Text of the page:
The Cliff Creek community was settled in the early 1800's according to one source and after the Civil War according to another. The general location covers an area 6 to 9 miles east of Brownsville between Mercer Road (State Highway 19) and Cliff Creek Road.
The first settlers in the area were mostly from North Carolina families and bore the following surnames: Clement, Coburn, Forrest, Mann, Shaw, Stokely and Whitelaw. In the late 1800's families by the names of Austin, Bond, Boteler, Darnaby, Farrington, Garrett, Hooper, Houston, Johnson, King, Medlin and West were in the area. (Some of these Surnames, if not all, will be found in the Surname listing of the Haywood County History, 1989.)
Cliff Creek School, known as Hopewell, was built in the 1870's on Cliff Creek Road. The Cliff Creek Church of Christ also met here.
Stores during the late 1800's included two on Cliff Creek Road about a mile south of Coburn Road. One was owned by the Rogers family and the Stokely's had a grist mile on the other side. Later, J. A. Stokely bought the store and grist mill. J. A. Stokely also had a steam operated cotton gin in the late 1800's about 100 yards west of the present home of Pat Glidewell on Coburn Road.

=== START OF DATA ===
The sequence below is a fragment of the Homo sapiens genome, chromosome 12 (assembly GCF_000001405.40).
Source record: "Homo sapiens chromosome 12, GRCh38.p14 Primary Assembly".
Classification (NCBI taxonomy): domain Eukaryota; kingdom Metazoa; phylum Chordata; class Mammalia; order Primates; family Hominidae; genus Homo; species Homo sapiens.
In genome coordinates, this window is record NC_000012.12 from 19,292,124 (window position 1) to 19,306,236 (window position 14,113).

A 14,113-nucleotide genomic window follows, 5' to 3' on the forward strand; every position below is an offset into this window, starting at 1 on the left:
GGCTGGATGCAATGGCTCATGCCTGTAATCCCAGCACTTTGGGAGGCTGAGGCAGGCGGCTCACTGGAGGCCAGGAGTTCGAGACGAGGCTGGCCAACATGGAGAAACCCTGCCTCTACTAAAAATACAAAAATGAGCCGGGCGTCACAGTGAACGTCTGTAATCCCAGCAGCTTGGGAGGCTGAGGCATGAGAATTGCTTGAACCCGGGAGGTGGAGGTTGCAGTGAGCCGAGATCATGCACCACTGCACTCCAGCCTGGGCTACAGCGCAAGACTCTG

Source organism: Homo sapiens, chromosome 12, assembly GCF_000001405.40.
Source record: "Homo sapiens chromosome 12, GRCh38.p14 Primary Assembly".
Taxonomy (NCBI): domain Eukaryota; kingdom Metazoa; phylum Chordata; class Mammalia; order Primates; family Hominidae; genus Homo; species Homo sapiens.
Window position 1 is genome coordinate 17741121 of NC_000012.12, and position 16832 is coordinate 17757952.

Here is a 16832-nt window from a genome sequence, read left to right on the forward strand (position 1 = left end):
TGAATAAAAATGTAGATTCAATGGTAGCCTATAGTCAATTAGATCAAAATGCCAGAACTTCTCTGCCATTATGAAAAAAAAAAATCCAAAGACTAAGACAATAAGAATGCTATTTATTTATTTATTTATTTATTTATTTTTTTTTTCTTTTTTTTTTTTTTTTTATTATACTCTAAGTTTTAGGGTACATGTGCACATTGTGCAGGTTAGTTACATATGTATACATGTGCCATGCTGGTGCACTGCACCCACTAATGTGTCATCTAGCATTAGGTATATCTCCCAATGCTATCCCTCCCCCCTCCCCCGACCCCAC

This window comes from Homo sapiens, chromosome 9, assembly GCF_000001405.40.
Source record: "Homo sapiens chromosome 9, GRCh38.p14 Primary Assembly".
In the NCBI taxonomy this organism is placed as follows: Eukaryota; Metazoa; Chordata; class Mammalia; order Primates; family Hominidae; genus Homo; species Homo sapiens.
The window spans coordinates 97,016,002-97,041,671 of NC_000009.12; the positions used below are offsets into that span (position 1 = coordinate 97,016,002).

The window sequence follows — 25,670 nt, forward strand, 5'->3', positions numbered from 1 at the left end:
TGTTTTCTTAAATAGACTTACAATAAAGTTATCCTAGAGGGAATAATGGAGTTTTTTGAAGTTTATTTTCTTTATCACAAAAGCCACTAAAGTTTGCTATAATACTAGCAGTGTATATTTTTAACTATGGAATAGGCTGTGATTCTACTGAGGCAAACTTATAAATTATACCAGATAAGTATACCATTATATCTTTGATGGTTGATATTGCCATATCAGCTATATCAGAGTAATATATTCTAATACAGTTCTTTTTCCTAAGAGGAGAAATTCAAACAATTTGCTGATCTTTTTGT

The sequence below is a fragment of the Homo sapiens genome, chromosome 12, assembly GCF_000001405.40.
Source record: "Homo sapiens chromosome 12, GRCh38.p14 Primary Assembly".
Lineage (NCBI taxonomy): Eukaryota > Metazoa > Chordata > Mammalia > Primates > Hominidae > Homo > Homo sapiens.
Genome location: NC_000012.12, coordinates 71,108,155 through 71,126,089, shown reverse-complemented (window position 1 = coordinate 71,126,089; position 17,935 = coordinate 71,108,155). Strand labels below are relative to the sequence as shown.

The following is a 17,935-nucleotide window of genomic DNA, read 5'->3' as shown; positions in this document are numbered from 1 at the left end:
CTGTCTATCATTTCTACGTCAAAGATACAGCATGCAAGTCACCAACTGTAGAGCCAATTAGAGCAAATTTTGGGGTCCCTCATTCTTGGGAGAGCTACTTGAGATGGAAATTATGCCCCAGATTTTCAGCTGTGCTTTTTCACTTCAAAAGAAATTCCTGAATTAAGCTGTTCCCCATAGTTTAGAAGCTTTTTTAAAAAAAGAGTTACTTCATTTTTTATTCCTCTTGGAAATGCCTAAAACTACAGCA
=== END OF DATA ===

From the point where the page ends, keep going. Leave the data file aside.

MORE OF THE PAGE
During the same period a Mr. Shaw had a mule powered gin on the present day William Walker Farm "Reklaw." And on the present Gorman Farm, Major Mac Shaw had an ice house. One source says his slaves cut pond ice during the winter, packed it in sawdust and preserved it until hot weather. If this is true the date would be earlier than late 1800. He also was said to have given ice to the families who were sick with malaria - and this is believable as all the families in the Cliff area and good people.
22 Nov 2007